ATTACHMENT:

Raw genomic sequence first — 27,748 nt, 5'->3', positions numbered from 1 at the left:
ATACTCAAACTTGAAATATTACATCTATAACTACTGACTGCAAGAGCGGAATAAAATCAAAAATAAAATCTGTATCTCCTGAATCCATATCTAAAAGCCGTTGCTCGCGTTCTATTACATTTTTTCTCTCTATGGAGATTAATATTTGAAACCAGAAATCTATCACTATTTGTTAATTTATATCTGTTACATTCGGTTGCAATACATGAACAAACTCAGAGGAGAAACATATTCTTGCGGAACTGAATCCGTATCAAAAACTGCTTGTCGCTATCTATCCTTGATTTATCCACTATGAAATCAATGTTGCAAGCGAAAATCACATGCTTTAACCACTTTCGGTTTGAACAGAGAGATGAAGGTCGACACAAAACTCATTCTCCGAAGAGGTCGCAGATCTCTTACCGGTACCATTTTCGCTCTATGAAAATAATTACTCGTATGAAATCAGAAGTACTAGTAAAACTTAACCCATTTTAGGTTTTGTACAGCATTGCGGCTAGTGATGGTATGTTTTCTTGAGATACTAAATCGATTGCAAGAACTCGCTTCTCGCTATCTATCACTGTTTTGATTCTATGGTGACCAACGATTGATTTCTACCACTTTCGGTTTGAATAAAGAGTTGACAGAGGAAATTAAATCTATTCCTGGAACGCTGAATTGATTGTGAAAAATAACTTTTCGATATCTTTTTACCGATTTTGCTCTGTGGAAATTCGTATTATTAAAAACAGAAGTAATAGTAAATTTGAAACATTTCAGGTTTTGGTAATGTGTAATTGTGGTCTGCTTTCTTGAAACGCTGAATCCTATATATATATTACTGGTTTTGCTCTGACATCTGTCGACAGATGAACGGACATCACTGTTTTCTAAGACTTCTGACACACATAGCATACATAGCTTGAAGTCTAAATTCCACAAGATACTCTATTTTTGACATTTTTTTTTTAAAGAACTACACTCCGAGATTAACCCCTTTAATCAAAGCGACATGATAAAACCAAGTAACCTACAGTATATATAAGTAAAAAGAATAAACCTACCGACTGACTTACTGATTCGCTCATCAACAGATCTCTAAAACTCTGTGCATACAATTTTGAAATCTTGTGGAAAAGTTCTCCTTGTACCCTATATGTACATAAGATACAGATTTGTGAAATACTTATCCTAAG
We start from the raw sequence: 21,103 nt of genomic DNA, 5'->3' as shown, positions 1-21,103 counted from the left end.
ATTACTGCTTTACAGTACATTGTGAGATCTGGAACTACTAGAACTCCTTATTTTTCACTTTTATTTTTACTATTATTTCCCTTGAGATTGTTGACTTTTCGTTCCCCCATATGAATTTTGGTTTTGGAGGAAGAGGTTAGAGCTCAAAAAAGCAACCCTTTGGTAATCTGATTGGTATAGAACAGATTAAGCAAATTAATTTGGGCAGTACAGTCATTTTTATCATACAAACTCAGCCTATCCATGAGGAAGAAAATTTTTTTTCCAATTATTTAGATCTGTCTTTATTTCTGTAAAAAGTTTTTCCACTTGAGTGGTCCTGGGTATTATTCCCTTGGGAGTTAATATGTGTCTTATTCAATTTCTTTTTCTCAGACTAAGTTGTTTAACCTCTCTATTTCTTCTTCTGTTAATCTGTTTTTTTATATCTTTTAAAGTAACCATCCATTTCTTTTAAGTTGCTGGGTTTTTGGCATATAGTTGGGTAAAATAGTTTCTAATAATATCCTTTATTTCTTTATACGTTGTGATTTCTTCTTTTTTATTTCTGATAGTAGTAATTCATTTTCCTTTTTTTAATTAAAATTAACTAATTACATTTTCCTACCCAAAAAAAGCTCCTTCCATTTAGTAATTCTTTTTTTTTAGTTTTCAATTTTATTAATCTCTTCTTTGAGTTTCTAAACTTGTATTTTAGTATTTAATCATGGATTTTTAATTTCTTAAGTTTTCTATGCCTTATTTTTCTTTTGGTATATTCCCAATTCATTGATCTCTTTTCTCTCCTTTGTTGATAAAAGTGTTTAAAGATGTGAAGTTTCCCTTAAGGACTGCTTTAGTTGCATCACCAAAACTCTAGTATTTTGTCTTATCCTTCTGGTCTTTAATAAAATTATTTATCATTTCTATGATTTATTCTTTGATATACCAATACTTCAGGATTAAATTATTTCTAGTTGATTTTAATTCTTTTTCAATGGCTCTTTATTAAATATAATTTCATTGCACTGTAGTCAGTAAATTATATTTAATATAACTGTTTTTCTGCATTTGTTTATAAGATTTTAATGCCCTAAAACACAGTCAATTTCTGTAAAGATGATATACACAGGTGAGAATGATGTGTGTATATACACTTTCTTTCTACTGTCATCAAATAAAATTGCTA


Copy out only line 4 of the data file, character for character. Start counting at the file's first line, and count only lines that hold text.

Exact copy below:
ATTACTGCTTTACAGTACATTGTGAGATCTGGAACTACTAGAACTCCTTATTTTTCACTTTTATTTTTACTATTATTTCCCTTGAGATTGTTGACTTTTCGTTCCCCCATATGAATTTTGGTTTTGGAGGAAGAGGTTAGAGCTCAAAAAAGCAACCCTTTGGTAATCTGATTGGTATAGAACAGATTAAGCAAATTAATTTGGGCAGTACAGTCATTTTTATCATACAAACTCAGCCTATCCATGAGGAAGAAAATTTTTTTTCCAATTATTTAGATCTGTCTTTATTTCTGTAAAAAGTTTTTCCACTTGAGTGGTCCTGGGTATTATTCCCTTGGGAGTTAATATGTGTCTTATTCAATTTCTTTTTCTCAGACTAAGTTGTTTAACCTCTCTATTTCTTCTTCTGTTAATCTGTTTTTTTATATCTTTTAAAGTAACCATCCATTTCTTTTAAGTTGCTGGGTTTTTGGCATATAGTTGGGTAAAATAGTTTCTAATAATATCCTTTATTTCTTTATACGTTGTGATTTCTTCTTTTTTATTTCTGATAGTAGTAATTCATTTTCCTTTTTTTAATTAAAATTAACTAATTACATTTTCCTACCCAAAAAAAGCTCCTTCCATTTAGTAATTCTTTTTTTTTAGTTTTCAATTTTATTAATCTCTTCTTTGAGTTTCTAAACTTGTATTTTAGTATTTAATCATGGATTTTTAATTTCTTAAGTTTTCTATGCCTTATTTTTCTTTTGGTATATTCCCAATTCATTGATCTCTTTTCTCTCCTTTGTTGATAAAAGTGTTTAAAGATGTGAAGTTTCCCTTAAGGACTGCTTTAGTTGCATCACCAAAACTCTAGTATTTTGTCTTATCCTTCTGGTCTTTAATAAAATTATTTATCATTTCTATGATTTATTCTTTGATATACCAATACTTCAGGATTAAATTATTTCTAGTTGATTTTAATTCTTTTTCAATGGCTCTTTATTAAATATAATTTCATTGCACTGTAGTCAGTAAATTATATTTAATATAACTGTTTTTCTGCATTTGTTTATAAGATTTTAATGCCCTAAAACACAGTCAATTTCTGTAAAGATGATATACACAGGTGAGAATGATGTGTGTATATACACTTTCTTTCTACTGTCATCAAATAAAATTGCTA